Bennion student directors make service plans for 2005

Student members from the U’s Bennion Community Service Center spent last weekend planning events and setting new goals for 2005.

Students made the five-hour journey to the Bennion Boys Teton Ranch in Victor, Idaho, as part of their annual winter retreat.

“It is far away enough that people can not go home,” Student Director Brandon Lee said. “It is hard to develop a sense of unity if people are always coming and going.”

Lee said students participated in activities aimed at improving communication and creating a sense of community.

Student Co-Directors Becky Lang and Rich Whipple said the retreat gave them the opportunity to plan changes for the Public Interest Advocacy program.

“We’ve been working with ASUU to get money for the library renovation,” Whipple said. “If students raise the renovation money, it should help to lower tuition rates.”

Lang said the PIA has been working with various non-profit organizations on several other projects to raise student awareness.

“Our big push is to inform the student body at the U,” Lang said. “We want students to get involved in the political workings of the Legislature.”

Lang added that last year some members of the Legislature complained about the high number of letters and calls they received from students.

“Our view is they were elected to listen to the people,” Lang said. “If they do not want to listen to the people, then they should not have run for election.”

Whipple said out of all the programs at the Bennion Center, PIA is one where students can really make a difference.

“All of the programs are really great,” he said. “Only the PIA lets students directly influence political changes to their Legislature.”

On the human-interest side of the service center, Danielle Jacobs with the Alternative Spring Break program, said ASB gives students the opportunity to affect people directly.

“It is the perfect program for me,” she said. “You get to go to different places and participate in service projects that really help people.”

Sophomore Nikki Christensen said with more than 40 student-directed programs to choose from at the Bennion Center, there is an area for everyone.

“Lowell Bennion founded this ranch so young boys could learn values of service, work and study,” she said. “His whole life was focused on all kinds of service, so they are all important.”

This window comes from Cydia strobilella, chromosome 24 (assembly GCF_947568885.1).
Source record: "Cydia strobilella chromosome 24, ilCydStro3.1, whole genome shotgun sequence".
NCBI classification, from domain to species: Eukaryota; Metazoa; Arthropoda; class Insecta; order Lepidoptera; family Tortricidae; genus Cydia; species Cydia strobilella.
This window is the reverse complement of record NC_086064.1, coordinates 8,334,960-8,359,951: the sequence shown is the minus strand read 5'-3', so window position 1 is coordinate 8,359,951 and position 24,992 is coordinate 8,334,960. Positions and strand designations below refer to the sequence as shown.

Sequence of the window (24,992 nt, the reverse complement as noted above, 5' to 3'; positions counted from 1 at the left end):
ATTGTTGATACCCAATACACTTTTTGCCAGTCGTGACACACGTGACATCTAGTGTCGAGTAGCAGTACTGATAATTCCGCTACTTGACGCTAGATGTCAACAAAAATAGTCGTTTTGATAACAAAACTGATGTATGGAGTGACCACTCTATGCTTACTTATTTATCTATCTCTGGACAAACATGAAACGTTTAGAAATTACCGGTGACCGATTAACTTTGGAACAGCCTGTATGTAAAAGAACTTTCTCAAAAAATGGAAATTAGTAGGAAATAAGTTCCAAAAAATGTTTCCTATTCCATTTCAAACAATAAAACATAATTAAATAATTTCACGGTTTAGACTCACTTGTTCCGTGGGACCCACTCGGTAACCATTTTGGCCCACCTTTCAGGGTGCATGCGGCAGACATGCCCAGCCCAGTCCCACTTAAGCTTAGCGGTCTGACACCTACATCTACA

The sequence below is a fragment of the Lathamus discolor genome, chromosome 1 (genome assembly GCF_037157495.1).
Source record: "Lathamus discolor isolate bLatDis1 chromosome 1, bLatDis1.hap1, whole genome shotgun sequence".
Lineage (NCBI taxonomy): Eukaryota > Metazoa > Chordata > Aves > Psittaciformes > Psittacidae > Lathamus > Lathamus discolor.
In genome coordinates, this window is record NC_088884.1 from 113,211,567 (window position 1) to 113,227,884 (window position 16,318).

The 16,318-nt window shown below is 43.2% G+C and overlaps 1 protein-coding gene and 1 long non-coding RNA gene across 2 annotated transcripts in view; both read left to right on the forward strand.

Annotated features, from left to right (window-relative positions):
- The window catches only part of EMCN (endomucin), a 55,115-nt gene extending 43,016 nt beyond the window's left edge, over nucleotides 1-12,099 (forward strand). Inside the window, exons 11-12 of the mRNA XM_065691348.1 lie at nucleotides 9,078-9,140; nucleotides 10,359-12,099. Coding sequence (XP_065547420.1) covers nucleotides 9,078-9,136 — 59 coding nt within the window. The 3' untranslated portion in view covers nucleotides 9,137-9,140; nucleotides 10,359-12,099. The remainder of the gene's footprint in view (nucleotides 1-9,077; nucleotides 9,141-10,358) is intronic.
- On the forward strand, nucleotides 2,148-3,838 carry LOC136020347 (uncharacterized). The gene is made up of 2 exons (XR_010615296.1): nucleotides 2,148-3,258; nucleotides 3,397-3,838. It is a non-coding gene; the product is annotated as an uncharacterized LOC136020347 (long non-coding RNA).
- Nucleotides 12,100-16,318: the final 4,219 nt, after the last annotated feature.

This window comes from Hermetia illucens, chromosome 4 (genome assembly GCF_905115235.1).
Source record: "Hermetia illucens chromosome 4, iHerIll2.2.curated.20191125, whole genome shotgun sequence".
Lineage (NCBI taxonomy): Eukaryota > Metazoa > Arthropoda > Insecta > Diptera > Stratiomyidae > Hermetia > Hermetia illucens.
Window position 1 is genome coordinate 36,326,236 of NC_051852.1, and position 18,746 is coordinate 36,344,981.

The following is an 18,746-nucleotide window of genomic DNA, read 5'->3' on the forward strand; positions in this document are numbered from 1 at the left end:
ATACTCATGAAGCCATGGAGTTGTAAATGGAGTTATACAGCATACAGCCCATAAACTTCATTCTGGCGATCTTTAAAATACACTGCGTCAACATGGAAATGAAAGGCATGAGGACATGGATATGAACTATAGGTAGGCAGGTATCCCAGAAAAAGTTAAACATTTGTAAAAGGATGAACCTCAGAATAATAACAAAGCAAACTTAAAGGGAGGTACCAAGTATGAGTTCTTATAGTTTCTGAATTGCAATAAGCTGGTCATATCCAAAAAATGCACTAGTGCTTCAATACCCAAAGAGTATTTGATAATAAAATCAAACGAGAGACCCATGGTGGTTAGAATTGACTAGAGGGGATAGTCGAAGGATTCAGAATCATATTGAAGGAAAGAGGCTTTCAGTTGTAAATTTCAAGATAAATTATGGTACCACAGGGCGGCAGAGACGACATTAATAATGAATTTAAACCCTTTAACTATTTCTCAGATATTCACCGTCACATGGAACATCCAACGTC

Christensen said as a service-learning scholar she works as director for the food stamp outreach program.

“I chose my program because I am interested in low-income issues,” she said. “This is my way to help decrease Utah’s hunger issue.”

Christensen said there is always a need for student participation throughout the center.

“We always have a place for students looking to serve others,” she said. “We will help them find their perfect niche.”

Senior Smitty Monson said he hopes for more student interest in the Campus Recycling program.

“Last year we donated over 50 working computers to computers for kids,” he said. “We collected over 100 computer parts that would have been thrown away.”

Monson added that many computer parts are hazardous to the environment and this year he plans to hold a similar event in April.

“That is really the big program we are working on,” he said. “We are trying to get support from the city and hopefully donate more computers to the program.”

Christensen said the retreat gives everyone in the center the opportunity to spend time with wonderful people.

“They are the cream of the crop at the U,” she said. “It is amazing how down to earth these people are about their role in making the world a better place. It is a great experience.”

[email protected]